Maize prices drop 3.8%

Bernard Mphepo

Maize prices dropped by 3.8 percent to K471 per kilogramme (kg) in December 2022, down from a record high price of K490 per kg in November 2022, a World Food Programme (WFP) report indicates.

The report, which was released on Friday, indicates that the drop is due to the opening of Agricultural Development and Marketing Corporation (Admarc) depots in early December.

Admarc is selling its maize stocks at K300 per kg.


However, the report notes that the current price is 157 percent higher than the price in December 2021 and 163.6 percent above the five-year average for December.

“Prices of maize grain were the highest in the Southern Region and lowest in the Central Region. In the Southern Region, the price declined from an average K505 per kg in the previous month to K495 per kg in the current month. The price of maize also dropped in the Central Region to K418 per kg in December 2022 from K469 per kg in the previous month. In the Northern Region, however, the price increased from an average of K468 per kg in November to K479 per kg this month.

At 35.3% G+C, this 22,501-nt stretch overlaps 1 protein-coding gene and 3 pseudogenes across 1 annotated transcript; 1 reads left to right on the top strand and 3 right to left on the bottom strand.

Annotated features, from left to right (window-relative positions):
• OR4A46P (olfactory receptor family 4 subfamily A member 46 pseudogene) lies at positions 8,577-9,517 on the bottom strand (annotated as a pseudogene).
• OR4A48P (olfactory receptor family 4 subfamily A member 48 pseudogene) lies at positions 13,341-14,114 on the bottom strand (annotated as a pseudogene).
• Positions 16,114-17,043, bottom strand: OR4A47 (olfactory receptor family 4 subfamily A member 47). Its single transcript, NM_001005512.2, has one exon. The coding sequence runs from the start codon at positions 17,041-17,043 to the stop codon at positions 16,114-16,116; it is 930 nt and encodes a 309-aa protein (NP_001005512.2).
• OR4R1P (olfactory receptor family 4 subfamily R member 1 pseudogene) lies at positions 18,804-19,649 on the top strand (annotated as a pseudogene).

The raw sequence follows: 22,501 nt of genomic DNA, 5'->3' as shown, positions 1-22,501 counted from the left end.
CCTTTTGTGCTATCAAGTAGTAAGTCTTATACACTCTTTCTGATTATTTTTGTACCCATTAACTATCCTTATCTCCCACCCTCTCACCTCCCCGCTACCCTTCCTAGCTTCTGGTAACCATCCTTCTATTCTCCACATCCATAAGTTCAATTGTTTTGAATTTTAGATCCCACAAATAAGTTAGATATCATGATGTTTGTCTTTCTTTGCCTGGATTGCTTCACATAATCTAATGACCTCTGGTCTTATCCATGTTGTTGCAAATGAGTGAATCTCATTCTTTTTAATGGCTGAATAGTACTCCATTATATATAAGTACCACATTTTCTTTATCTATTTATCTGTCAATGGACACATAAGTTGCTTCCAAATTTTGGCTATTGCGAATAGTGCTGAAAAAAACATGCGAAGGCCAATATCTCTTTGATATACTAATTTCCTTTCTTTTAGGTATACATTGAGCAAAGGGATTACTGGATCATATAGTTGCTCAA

By district, the report indicates that Chitipa recorded the highest price of maize at K525 per kg in this month.


This was followed by Chikwawa and Mulanje districts, where maize was selling at K515 per kg and K512 per kg, respectively.

The price was lowest in Ntcheu District at K370 per kg and in Mangochi District at K399 per kg.

Meanwhile, the report says a typical household’s survival minimum expenditure basket slightly increased between November and December 2022 by 0.5 percent, thus from K92,220 per month to K92,637 per month.

The Survival Minimum Expenditure Basket (Smeb) is the absolute minimum amount required to maintain existence and cover lifesaving food and non-food needs.

Monitored by WFP Malawi since April 2020, the Smeb is primarily used to assess if households have the economic capacity to cover their most basic needs through the market.

The food commodities used in calculating the survival expenditure are those that make up a traditional rural and urban diet.

And, in an interview, Centre for Social Concern Programmes Officer Bernard Mphepo said the drop in maize prices cannot have a huge bearing on the cost of living.

“The contribution would not be as significant. Instead of the cost of living increasing, it, however, just stabilises,” he said.

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